Transient Ischemic Attack

A transient ischemic attack is a serious medical condition and requires immediate medical attention. The acronym F.A.S.T. stands for: Face drooping, Arm weakness, Speech difficulty and Time to call 911. This acronym is an easy way to remember and identify the most common symptoms of a transient ischemic attack or a stroke.

  • FACE: Ask the person to smile. Does one side of the face droop?
  • ARMS: Ask the person to raise both arms. Does one arm drift downward?
  • SPEECH: Ask the person to repeat a simple phrase. Is there speech slurred or strange?
  • TIME: If you observe any of these signs, take note of the time the symptoms started and call 911 immediately.

A transient ischemic attack (TIA), also referred to as a mini-stroke, happens when the blood supply to part of the brain is briefly blocked. Since it doesn’t cause permanent damage, it’s often ignored. But this is a big mistake. TIAs may signal a full-blown stroke ahead. When you first notice symptoms, get help immediately.

Most symptoms of a TIA disappear within an hour, although they may last for up to 24 hours. Because you cannot tell if these symptoms are from a TIA or a stroke, you should go to the hospital right away.

Causes of Transient Ischemic Attack

TIAs are caused by a clot or blockage in the brain. However, other conditions, traits or habits may also play a role in raising your risk. These conditions are known as risk factors and include:

Non-modifiable risk factors: These factors are irreversible and cannot be changed. The more of these risk factors you have, the greater your chance of developing TIA.

  • People of all ages can be affected but the older you are, the greater your risk.
  • Women have a higher lifetime risk of TIAs than men do.
  • African Americans and non-white Hispanic Americans are at higher risk than any other group in the U.S.
  • Family history of stroke or TIAs
  • Previous personal history of stroke or TIA

Modifiable risk factors: These factors can be modified, treated or controlled through medications or lifestyle changes.

  • High blood pressure
  • High cholesterol
  • Little to no physical activity
  • Diabetes: when your blood glucose, also called blood sugar, is too high.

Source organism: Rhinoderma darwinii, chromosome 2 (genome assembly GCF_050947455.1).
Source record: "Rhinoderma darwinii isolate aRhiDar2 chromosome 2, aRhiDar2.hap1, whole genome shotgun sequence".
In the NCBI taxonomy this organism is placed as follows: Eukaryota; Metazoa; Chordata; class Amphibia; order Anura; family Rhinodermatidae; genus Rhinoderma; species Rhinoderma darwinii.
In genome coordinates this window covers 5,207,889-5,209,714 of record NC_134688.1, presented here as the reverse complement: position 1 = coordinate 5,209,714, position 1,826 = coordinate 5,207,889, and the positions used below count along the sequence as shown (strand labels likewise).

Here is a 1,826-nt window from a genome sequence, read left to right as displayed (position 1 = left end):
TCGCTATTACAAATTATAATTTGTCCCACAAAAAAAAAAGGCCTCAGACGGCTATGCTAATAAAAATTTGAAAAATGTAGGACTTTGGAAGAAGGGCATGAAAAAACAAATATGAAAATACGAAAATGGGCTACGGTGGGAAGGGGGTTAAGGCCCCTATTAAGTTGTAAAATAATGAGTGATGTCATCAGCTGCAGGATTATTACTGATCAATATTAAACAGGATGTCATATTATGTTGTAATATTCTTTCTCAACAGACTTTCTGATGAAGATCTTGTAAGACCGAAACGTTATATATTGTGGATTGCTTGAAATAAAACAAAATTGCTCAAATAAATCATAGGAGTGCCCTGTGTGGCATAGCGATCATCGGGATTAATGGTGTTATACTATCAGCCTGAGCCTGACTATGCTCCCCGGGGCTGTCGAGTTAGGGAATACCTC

• Excessive alcohol abuse over many years
  • Long history of cigarette smoking and/or drug abuse
  • Obesity or having a body mass index “BMI” of 30 or greater

Other conditions that contribute to the development of TIA

  • Carotid artery disease
  • Atrial fibrillation
  • Obstructive sleep apnea: a condition in which your breathing abruptly stops and starts while sleeping.
  • Certain blood disorders (i.e. anemia, hemophilia, blood clots, and blood cancer, leukemia, lymphoma, and myeloma).

Symptoms of Transient Ischemic Attack

The length of time since first noticing any of the symptoms will be very crucial to note. This length of time can affect your treatment options. Besides the F.A.S.T symptoms, other common symptoms include:

  • Sudden numbness or weakness of face, arm, or leg
  • Sudden confusion, trouble speaking or understanding speech
  • Sudden trouble seeing in one or both eyes
  • Sudden trouble walking, dizziness, loss of balance or coordination
  • Sudden severe headache

Diagnosis of Transient Ischemic Attack

It’s critical to rule out other conditions with similar symptoms prior to diagnosing a TIA. In order to do so, your doctor may do the following:

Diagnostic tests and procedures

Treatment of Transient Ischemic Attack

Once your doctor has determined the cause of your transient ischemic attack, the goal of treatment is to correct the abnormality and prevent a stroke. Depending on the cause of your TIA, your doctor may prescribe medication to reduce the tendency for blood to clot or may recommend other procedures. Treatment options include:

Medications

  • Anticoagulants “blood-thinners” will help treat, prevent, and reduce blood clots.

Medical and Surgical procedures



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